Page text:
Unfortunately, only 31 people followed my lead by putting their cards in the hats.**

So, no, a bunch of people who said they wanted to improve water markets in Arizona seemed more interested in cheap talk than walking the walk.***

Bottom Line: Water markets do not just make themselves. Market institutions need care and attention to emerge from existing and re-written rules, and their participants need to contribute time towards making those institutions work. Unfortunately, it does not look like Arizona's "market makers" understand how they need to work as a group to improve their markets before they can reap their individual rewards from the function of that market.

* The implication of zero price carbon is not only that most renewable energy projects are a mistake, but that we should put 100 percent of our attention on adapting to climate change.

** I was surprised that Clay Landry (an organizer) did not put in his card, but he said his "card" was setting up and running a conference that cost many times $100. Fair point.

*** By the end of the conference, there were 37 cards in the hat. What shall I do with them or suggest that this group of "doers" do?

NB: This post has been edited to remove some material.

4 comments:

  1. In my experience the "free rider" problem is the single most important problem we, as a society, face today.

    Next time someone in conversation suggests that "the government" ought to do something, ask them if they think their taxes should be increased to pay for the new governmental service; and if they think so, are the private transaction costs avoided greater than the new taxes they would pay.

    I have yet to find an example where the advocate was 1) not looking for a free ride, or 2) not looking to increase their own power and discretion over others.

    Bottom Line: Don't call someone a free rider to their face if you want to get along.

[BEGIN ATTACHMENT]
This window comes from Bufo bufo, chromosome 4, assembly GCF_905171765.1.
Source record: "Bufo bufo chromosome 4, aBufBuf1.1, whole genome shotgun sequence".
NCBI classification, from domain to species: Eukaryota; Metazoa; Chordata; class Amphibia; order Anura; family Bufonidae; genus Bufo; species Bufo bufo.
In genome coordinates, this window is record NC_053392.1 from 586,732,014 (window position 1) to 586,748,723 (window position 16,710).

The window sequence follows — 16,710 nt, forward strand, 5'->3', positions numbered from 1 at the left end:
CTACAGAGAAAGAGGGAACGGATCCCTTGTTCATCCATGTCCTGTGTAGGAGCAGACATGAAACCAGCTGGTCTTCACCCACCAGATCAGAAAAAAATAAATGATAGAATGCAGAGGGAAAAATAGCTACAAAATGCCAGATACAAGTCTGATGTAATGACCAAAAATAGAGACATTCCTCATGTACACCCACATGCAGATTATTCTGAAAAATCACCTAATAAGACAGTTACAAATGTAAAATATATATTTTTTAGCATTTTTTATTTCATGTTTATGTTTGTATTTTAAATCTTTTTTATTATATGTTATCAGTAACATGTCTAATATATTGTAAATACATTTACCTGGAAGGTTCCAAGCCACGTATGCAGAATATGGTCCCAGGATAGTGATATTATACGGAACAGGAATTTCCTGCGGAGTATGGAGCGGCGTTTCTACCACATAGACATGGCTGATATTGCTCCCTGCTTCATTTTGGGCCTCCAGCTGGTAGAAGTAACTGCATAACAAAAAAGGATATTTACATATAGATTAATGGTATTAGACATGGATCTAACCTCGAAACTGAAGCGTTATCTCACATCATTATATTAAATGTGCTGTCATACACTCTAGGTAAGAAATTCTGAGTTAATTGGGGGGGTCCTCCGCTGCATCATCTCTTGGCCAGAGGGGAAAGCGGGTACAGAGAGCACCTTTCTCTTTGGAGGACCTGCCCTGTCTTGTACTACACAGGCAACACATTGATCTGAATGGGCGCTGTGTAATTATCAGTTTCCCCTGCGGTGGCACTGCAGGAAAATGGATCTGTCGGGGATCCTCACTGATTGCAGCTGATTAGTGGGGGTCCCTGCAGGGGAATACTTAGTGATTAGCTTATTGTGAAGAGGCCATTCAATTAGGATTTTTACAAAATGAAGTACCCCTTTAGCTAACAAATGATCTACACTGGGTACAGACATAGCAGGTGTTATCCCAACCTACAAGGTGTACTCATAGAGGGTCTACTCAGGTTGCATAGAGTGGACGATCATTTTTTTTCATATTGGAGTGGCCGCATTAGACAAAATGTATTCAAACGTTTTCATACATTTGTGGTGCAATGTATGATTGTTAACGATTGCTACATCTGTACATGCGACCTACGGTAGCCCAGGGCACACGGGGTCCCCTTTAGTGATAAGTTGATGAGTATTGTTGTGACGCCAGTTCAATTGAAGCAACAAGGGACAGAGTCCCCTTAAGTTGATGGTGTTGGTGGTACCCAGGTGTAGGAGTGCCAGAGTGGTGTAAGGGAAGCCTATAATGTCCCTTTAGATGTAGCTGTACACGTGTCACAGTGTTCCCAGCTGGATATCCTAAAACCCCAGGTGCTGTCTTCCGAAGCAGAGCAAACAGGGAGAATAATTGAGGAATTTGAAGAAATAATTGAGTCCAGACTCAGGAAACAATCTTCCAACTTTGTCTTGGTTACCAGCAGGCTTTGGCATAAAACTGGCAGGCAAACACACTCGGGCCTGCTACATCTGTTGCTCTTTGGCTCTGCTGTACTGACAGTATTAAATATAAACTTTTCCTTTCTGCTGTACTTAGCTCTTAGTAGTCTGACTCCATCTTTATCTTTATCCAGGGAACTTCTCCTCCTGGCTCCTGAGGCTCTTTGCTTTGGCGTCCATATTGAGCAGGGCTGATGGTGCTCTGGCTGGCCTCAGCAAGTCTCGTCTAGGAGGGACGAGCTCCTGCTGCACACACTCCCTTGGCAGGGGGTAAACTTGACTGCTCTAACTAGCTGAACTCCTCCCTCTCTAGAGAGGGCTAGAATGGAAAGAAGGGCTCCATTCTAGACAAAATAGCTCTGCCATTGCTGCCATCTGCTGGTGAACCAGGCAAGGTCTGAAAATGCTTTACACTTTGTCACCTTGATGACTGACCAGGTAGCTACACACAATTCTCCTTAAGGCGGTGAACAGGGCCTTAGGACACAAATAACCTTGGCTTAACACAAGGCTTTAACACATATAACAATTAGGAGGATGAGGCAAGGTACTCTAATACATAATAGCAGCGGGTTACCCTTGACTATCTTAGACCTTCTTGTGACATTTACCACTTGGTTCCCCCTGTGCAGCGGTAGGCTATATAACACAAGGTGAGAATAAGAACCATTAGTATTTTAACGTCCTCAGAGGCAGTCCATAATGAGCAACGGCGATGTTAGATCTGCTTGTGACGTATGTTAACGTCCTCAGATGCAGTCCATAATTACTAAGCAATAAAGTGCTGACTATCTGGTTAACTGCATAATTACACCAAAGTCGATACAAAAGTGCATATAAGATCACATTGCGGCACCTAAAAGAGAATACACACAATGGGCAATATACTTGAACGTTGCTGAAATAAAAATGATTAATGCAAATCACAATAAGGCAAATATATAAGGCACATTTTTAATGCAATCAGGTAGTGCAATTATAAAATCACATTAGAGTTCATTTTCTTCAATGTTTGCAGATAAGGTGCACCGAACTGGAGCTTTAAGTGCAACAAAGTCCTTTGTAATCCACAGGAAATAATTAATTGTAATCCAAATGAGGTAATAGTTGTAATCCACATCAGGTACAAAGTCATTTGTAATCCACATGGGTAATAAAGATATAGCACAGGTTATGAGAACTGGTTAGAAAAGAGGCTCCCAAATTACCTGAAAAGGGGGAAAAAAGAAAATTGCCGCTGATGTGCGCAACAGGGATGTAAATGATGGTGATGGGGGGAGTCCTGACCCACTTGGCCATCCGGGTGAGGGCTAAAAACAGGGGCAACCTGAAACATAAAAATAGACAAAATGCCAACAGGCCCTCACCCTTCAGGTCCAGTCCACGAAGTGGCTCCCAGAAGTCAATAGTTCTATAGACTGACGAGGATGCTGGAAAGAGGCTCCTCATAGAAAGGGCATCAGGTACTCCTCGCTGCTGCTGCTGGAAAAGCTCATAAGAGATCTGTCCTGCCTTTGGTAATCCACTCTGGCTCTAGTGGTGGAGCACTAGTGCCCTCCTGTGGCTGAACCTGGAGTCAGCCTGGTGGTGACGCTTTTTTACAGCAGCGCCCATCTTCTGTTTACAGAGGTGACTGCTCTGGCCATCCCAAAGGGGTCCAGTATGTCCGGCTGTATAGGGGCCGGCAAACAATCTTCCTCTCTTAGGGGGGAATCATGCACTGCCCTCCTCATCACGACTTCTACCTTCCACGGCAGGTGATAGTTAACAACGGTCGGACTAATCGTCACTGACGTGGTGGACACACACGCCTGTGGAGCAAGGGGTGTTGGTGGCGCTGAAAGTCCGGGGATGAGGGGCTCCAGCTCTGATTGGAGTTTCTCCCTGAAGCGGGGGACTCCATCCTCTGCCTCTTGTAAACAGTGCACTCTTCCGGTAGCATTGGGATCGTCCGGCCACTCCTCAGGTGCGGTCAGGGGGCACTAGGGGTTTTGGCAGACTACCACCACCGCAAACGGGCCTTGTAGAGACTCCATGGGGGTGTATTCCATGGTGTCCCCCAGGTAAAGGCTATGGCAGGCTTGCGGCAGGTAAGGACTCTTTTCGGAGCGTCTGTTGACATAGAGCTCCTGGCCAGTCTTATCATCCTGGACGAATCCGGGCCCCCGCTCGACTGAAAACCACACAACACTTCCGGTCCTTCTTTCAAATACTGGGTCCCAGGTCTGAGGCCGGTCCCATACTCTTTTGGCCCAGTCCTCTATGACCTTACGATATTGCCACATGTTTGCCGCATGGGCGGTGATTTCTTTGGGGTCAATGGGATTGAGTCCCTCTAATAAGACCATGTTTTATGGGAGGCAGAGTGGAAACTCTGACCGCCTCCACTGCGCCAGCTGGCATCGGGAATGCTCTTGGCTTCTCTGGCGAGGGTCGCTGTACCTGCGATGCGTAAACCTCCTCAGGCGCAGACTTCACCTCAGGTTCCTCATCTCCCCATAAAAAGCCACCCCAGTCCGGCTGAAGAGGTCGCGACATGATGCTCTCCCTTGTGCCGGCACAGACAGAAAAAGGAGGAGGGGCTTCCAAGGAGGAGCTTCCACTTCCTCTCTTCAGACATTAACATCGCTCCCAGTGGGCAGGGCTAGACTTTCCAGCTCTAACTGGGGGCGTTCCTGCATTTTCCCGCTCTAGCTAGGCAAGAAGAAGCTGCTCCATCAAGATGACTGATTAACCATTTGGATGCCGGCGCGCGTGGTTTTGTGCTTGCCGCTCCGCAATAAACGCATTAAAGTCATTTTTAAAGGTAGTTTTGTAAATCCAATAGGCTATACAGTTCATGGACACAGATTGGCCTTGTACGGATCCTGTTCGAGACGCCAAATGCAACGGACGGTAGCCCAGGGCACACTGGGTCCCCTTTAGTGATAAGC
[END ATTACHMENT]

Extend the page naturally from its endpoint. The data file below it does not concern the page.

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  2. David, I threw a card in the hat, but don't have a great suggestion about what to do with the group that did. I suspect it would take a lot more than $3700 to solve this problem by changing Arizona laws and regulations to reduce TC. In addition to the free rider problem, there are many water market supporters who are not optimistic about the chances of convincing federal, state and local officials that markets should be enhanced, even though they are firmly convinced themselves.

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  3. @Wes -- the $3700 was not the "solve" the problem as much as give the group a common link (and drinking fund :). The problem is going to be solved with TIME, not money :)

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  4. In response to your question ("what's happened since February"), my answer is that Arizona water markets are still thinly traded at best, with significant institutional obstacles blocking potential activity in a number of market segments. Some folks are pushing at the barriers while others are interested in making them stronger. I expect to see some deals (likely fairly modest in scope) proposed in the next couple of years (particularly relating to Colorado River supplies) that will be designed to find paths through some of the institutional minefields, but I do not expect any widespread ‘prison releases’ for various market segments.